“This report is concrete proof of the racialization of opportunity in the United States,” says Dr. Carmen Rojas, CEO of The Workers Lab and author of the report’s introduction. “What the Institute on Assets and Social Policy highlights in this report is evidence of employment practices that prevent Black and Latino working people from enjoying the benefits and resources of their white counterparts. All working people deserve greater stability in the workplace and addressing disparities in benefits can be a first move in that direction.”

Workplace quality and comprehensive employee compensation packages are often crucial access points for asset-building opportunities in the U.S. “Not Only Unequal Paychecks” indicates that benefits actually make up about one-third of total employee compensation. Furthermore, other wealth-building benefits are highly inaccessible to employees of color.

Across five major industries examined in the report -- restaurant, construction, healthcare, finance, and STEM -- access to retirement and health benefits are systematically lower for Black and Latino employees relative to their white peers in the same fields.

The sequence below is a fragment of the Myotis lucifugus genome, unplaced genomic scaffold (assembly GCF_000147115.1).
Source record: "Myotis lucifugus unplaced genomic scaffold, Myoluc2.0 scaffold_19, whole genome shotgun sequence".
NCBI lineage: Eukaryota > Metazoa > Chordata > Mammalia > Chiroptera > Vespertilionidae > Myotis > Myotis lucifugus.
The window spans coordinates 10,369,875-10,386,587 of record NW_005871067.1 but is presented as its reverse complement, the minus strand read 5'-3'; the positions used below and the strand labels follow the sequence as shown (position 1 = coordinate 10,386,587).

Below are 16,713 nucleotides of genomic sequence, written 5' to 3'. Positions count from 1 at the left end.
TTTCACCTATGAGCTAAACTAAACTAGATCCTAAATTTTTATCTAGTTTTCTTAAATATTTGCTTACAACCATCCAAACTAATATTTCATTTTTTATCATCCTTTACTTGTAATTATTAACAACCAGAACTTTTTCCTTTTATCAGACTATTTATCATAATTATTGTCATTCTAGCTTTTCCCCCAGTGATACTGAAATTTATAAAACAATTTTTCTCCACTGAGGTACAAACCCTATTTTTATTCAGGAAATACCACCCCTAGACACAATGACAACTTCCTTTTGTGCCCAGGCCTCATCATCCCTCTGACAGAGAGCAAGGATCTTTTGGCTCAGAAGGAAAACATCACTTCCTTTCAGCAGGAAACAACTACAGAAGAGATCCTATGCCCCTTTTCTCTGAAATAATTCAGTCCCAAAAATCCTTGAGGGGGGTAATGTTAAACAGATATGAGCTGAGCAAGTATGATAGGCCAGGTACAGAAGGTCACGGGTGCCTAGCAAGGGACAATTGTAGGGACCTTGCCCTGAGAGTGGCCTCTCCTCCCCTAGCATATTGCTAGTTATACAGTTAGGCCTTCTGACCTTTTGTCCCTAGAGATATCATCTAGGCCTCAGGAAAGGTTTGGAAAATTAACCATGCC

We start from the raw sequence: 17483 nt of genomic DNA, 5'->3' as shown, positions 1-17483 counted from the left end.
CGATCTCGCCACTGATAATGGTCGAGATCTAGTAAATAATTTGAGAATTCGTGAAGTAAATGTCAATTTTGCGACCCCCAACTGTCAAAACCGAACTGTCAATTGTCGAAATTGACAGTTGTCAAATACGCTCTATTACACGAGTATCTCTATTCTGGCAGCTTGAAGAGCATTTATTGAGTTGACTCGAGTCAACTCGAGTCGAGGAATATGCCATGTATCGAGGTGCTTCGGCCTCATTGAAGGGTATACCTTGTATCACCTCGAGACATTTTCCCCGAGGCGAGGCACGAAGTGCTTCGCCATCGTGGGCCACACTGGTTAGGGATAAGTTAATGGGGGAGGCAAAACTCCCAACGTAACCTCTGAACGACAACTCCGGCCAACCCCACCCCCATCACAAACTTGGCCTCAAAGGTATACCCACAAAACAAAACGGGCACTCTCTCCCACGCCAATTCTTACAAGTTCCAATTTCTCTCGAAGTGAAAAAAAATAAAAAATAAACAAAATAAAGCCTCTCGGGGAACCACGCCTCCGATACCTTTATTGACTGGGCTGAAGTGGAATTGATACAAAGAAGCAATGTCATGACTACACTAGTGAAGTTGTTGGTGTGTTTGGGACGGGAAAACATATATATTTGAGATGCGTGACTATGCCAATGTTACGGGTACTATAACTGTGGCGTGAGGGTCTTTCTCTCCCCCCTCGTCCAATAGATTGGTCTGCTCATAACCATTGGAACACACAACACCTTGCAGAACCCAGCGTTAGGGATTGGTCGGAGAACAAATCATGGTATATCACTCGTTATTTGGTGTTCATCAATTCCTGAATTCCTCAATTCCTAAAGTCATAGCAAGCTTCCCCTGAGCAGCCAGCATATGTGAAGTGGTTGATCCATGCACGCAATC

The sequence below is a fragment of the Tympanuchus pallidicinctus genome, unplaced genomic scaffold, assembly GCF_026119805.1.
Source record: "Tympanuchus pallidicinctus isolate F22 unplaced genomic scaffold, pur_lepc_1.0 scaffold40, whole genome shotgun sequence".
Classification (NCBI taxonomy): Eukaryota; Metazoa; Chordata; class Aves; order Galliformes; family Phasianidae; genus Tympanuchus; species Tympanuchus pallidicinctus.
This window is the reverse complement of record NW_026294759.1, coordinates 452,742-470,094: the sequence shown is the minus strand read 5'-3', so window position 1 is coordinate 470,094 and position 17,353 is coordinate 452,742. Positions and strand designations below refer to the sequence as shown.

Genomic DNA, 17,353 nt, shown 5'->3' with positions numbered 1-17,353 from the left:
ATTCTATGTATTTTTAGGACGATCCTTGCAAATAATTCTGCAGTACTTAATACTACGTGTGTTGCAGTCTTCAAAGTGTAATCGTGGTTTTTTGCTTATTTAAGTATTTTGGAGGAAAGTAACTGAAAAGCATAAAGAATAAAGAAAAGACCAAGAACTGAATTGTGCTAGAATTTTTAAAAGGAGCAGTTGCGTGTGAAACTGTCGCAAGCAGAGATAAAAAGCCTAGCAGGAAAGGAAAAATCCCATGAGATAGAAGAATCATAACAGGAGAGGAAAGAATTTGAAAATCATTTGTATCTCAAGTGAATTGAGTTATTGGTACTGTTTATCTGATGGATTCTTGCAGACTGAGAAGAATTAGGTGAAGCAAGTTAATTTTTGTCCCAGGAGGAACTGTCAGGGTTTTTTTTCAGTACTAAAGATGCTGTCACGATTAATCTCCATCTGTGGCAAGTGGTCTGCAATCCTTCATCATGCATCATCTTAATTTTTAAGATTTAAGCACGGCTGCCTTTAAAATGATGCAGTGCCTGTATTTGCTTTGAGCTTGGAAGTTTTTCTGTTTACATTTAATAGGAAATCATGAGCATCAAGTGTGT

Due to occupational segregation by race and ethnicity, employees of color face substantial barriers to quality jobs and wealth-building opportunities at work. In the five major industries studied in the report, the typical wealth of Black and Latino employees is tens of thousands of dollars less than white peers in the same fields, revealing that even access to high-paying job fields is not enough to level the playing field.

Other key findings outlined in “Not Only Unequal Paychecks” include: